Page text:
Those who hate Piers Morgan miss the point. He exists in the media space as a figure to be hated, or, for those who ‘love’ him, to direct their hate against groups who allegedly threaten his disproportionately older, socially conservative audience.

And is it really possible to ‘love’ him, as we’re led to believe from the analogy via Marmite? I would argue that no-one loves him, because he does not seek to be loved. The image which he has constructed is one of a lone-fighter, protecting what he stands for against his ideological opponents.

If the Presidency was Donald Trump’s bully pulpit then Piers’ – using his first name here seems vaguely appropriate (Boris, Nigel, Donald) – used his GMB slot to a similar effect. Piers pierced and provoked and pulverised his liberal opposition, telling hard truths to emotional ‘wokies’.

He carefully reacted to the news cycle with opinions sufficiently controversial to provoke a Twitter storm which he would later condemn as just another example of the ‘oversensitive’ liberal snowflakes.

His cynically outrageous take on Brexit and the ‘culture wars’ were delivered each week to a deadline in the Mail. To those who stood against him, he existed to bulldoze and bully, to label them as ‘pampered’ and as part of a ‘mob’ culture. 

It is better to be feared than to be loved, and Murdoch only backs winners. The media landscape demanded that he play the role of the medieval provocateur, stirring up the mob against threatening reformists and radicals.

A 15th century Piers would have played the peasants off against each other to the instruction of his wealthy sponsors. Don’t blame your Lord, but the thieves and criminals. Don’t trust those who say that we are too overzealous in seeking out those guilty of witchcraft – maybe they’re guilty of witchcraft themselves? 

And in the Roman times, Piers would have stood as a mouthpiece of the Patricians, provoking the crowd to a frenzy whilst gladiators fought for their freedom. He is a mouthpiece of those who see themselves as the dispossessed, the older, socially conservative voters alienated and confused by accelerating cultural and economic change in this era of precariousness and climate breakdown. Anti-immigration and bemoaning trans activists are surrogates for controlling this change.

Politics is theatre, and theatre is politics. For some, he’s the pantomime villain, but for others, his red-faced belligerence speaks to their fear and isolation. It’s a precarious double act and one which doesn’t always pay off – as recent events illustrate. But his liberal adversaries make this double-act possible: in their outrage at his outrage, he catches the biggest ratings in his trawler net of belligerence, and the ‘wokies’ are complicit.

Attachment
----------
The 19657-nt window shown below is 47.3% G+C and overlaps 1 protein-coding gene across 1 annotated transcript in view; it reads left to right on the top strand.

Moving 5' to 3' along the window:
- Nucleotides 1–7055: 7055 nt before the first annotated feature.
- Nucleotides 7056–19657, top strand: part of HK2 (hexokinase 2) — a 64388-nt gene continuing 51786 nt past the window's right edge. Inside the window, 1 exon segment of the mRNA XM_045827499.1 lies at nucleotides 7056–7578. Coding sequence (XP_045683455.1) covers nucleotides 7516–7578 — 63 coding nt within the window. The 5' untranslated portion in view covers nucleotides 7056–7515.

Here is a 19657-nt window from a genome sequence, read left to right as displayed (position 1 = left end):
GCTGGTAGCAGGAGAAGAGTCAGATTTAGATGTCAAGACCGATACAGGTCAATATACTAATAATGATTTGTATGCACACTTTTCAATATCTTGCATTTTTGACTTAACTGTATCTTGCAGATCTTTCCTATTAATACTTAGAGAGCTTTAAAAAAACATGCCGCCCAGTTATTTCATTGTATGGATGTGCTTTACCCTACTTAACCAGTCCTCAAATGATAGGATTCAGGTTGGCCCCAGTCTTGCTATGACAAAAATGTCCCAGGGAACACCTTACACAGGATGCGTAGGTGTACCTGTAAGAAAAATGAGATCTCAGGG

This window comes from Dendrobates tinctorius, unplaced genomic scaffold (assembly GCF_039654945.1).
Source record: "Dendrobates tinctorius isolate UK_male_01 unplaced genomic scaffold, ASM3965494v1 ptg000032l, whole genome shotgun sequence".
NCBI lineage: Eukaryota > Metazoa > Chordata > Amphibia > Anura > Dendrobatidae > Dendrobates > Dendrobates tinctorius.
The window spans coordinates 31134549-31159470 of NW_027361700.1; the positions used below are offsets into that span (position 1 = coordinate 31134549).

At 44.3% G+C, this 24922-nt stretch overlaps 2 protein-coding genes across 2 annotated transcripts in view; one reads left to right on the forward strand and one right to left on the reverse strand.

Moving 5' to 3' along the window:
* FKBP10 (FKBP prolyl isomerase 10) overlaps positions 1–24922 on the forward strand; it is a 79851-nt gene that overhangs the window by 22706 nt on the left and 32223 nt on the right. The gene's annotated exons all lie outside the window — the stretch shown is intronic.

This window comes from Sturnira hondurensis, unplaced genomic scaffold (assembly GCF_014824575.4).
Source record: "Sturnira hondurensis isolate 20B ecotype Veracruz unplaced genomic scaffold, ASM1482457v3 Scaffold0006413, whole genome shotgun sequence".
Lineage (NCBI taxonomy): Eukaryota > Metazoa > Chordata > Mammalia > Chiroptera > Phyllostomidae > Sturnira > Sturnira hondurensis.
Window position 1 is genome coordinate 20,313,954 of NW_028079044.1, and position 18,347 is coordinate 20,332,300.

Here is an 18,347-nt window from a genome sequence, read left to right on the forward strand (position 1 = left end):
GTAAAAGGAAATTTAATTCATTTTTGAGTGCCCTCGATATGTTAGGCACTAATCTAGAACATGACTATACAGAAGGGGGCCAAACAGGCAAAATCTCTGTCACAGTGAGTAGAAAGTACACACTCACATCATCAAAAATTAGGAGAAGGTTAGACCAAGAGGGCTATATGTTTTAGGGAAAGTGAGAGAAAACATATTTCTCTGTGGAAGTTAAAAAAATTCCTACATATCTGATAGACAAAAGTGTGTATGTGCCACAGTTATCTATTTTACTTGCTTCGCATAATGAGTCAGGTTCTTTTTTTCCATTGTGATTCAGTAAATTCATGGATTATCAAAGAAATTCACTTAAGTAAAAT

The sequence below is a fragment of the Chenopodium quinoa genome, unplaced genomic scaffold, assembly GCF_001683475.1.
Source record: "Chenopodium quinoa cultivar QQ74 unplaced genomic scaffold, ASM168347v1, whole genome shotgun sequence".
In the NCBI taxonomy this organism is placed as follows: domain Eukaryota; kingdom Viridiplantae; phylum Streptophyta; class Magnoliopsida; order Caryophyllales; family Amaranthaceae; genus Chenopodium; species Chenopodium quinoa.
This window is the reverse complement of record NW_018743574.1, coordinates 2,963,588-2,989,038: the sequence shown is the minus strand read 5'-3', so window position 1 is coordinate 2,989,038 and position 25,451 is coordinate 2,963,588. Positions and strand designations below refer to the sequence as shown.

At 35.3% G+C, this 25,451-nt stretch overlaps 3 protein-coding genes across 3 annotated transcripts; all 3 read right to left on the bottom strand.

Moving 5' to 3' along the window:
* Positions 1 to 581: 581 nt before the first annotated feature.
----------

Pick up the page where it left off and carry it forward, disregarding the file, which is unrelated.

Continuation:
His calculated controversy makes him the media equivalent of the emerald castle in the Wizard of Oz. The issues which he frequently covers do not objectively exist in the same sense as a landslide or a tsunami. They disappear into nothing unless the media circus can whip up enough of a storm.

The ‘culture war’ does not actually exist unless we say that it does. When the castle falls, the ‘culture war’ is just a medium for generating column inches and TV spectacle.  

This isn’t just about sensationalism and spectacle, though. It’s more than that. It’s about narratives carefully constructed to divide generation against generation, class against class, social group against social group, and as such it operates as third-face power; false consciousness, whatever you want to call it. It promotes the age-old trope that national greatness is just around the corner, but we can’t quite reach it because of this or that particular group of people. 

This does raise the obvious point that Piers ought to be hated for this very reason – because he cynically plays to our most base instincts out of self-interest. 

To this, I would offer some sympathy, but I would challenge you: name one anti-lockdown, culture-wars commentator who did not use the same strategy to play the media circus.

What they are trying to achieve is not objectivity, but the ‘Goldilocks zone’ of controversy. Not too controversial to be absolutely indefensible, but not too meek or reasonable not to cause a reaction, to enrage those who they criticise and lambast. 

This does not morally justify their cynicism. But these commentators, as George Carlin once said about politicians, “don’t fall out of the sky, they don’t pass through a membrane from another reality.” They come from British parents, British schools, British churches, British universities and British businesses, and they are watched by British audiences. These are individuals attempting to navigate this system, though we may think them base and contemptible. 

The problem isn’t Piers Morgan, but the perverse incentives that money and power create. The media are part of the problem, but why do the media operate like this? The answer, I think, is so simple as to be banal. Capitalism. That’s the problem.

Toxic discourse is market failure. The Storming of the Capitol was market failure. Meghan and Harry’s hounding by the tabloid press was market failure. We should treat the media like we treat coal-sludge or cigarettes: protect the BBC and invest in government-funded local news.

Cover image: Pete Riches via Wikimedia Commons. Image was cropped. Licence here.

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